HealthScope®: We all know that removing makeup and cleansing your skin is important. But how many times each day should you wash your face to get it thoroughly clean?
Salli Katz: I would say regardless of skin type, you should cleanse your face twice a day, unless you work outside sweating or are exposed to environmental pollutants more than the average person. Over-cleansing can dry your skin and if you have an acne issue, it can cause skin to overproduce oil, making acne worse. In the evening, instead of a harsh cleanser, I use cleansing pads and just warm water. There’s a product called micellar water, which is a natural way to remove the makeup and oils from your skin. It’s specially formulated with a pH that helps break down the skin’s oils without having to use a soap.
HS: Will any water temperature do when washing your face, or is there a certain temperature you should always use?
SK: The water should be lukewarm. Warm water helps remove dirt but it will also dry your skin, so you don’t want it to be hot.
HS: Speaking of dry skin, is there a certain type of cleanser that works best for dry or oily skin types?
SK: If you have dry, mature, or compromised skin, you would need to use a gentle cream cleanser. For normal or oily skin, you’ll want to use a gel that has more of a lather to it.
HS: What types of ingredients should you look to get in your facewash? What ingredients should you avoid?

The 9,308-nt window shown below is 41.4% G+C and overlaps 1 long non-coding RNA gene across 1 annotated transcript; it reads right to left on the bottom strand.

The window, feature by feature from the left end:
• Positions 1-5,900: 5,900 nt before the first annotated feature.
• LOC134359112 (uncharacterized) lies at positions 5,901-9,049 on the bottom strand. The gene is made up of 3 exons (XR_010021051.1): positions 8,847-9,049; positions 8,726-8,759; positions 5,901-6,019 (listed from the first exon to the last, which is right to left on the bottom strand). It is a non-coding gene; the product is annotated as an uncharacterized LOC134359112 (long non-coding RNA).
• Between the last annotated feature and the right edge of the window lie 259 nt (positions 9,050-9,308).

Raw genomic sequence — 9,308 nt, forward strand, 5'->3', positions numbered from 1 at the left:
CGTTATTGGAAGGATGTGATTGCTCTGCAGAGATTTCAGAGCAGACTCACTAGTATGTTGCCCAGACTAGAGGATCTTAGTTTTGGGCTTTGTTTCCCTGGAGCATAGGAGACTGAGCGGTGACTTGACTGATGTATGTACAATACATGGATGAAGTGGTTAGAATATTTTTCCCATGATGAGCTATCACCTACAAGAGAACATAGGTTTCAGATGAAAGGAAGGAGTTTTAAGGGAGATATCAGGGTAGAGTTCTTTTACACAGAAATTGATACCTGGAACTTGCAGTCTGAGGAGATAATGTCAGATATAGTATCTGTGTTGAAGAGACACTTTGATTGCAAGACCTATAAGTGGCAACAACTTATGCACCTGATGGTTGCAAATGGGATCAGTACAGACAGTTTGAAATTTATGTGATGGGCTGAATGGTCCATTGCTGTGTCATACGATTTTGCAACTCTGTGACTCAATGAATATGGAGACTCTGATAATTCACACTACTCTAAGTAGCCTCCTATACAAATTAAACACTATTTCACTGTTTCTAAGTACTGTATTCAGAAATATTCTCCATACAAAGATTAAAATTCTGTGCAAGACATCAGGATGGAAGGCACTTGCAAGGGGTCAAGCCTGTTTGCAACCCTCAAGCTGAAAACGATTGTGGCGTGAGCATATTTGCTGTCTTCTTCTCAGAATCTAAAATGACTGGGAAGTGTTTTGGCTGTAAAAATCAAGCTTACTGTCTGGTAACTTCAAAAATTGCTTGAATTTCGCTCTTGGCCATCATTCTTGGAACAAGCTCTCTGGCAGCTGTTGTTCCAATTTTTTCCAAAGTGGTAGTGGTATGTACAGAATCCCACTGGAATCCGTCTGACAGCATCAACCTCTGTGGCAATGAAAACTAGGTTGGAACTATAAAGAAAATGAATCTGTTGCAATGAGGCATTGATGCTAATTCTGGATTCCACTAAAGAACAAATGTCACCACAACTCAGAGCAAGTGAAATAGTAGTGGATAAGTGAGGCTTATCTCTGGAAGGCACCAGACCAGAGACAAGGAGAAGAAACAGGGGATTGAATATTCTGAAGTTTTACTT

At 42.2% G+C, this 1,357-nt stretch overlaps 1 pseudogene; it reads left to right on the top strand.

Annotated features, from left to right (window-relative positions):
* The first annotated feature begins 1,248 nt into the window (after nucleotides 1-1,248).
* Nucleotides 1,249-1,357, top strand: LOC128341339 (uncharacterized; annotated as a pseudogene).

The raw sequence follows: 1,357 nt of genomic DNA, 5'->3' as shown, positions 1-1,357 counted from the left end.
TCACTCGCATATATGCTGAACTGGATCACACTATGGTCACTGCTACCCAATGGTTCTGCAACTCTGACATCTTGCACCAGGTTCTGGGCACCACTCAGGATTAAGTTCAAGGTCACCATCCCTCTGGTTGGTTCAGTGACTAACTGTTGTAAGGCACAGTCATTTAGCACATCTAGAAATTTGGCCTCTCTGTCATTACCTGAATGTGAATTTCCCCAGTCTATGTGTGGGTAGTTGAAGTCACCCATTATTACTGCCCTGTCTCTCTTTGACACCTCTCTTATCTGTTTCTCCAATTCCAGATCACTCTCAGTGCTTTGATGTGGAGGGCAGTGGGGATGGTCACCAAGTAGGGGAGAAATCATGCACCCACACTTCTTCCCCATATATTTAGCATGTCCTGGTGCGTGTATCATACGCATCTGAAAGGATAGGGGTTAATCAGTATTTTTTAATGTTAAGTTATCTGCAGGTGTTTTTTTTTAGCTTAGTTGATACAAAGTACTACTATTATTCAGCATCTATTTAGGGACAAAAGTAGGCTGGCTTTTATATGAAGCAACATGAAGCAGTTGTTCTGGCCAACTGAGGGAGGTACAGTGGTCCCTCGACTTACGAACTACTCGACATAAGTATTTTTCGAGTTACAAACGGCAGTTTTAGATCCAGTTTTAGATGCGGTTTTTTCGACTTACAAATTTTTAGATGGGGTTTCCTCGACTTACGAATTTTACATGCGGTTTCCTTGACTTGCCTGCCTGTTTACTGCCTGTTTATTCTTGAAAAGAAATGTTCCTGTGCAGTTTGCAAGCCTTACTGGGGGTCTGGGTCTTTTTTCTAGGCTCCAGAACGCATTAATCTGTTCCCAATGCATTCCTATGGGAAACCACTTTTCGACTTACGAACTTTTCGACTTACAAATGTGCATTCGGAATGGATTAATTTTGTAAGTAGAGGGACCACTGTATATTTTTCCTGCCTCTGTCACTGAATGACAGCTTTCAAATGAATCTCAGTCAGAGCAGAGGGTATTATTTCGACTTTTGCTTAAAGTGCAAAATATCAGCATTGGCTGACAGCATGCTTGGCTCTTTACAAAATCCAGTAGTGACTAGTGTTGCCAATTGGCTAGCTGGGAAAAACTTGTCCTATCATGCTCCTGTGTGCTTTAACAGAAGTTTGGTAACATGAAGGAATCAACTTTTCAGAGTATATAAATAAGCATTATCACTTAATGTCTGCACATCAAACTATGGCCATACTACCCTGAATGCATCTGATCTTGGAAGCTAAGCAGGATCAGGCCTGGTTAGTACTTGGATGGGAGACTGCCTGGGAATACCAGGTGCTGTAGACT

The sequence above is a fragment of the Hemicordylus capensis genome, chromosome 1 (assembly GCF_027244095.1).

SK: I would avoid an astringent. The fewer ingredients the better and water should be the first ingredient in the facewash you choose. I’d also look for a product with some type of an aloe vera, which is cleansing for the skin but is also healing. If you need a deeper cleanse, a benzoyl peroxide can help with acne. An exfoliator with a micropolish will provide gentle friction to exfoliate outer skin cells, but be sure not to exfoliate more than one to two times per week. Over-exfoliation can lead to abrasions and increases the appearance of fine lines.
HS: Once you have your water temperature set and your product chosen, is there anything else you need for an effective wash? Should you use a washcloth or a loofa?
SK: Typically, I prefer just the cleanser and my hands. If you use something like a pad, it can be too strong on the skin and can pull, tug, and stretch the connector tissue. If you’re just using your hands, there is enough of a natural glide that you won’t pull your skin all over the place.
HS: You’ve washed and dried your face. What products should you use next to complete the process?
SK: When you use a cleanser it removes all of the surface acidity, which is the skin’s protective barrier. To fix this, use a toner that helps reset the skin’s pH. Then add a serum or moisturizer. I use moisturizer every time I put water on my face. Water is acidic, so it’s naturally going to take some of those waxes and protective barriers off of the face. Choose a moisturizer with a broad spectrum sunscreen of at least 20 SPF already built in.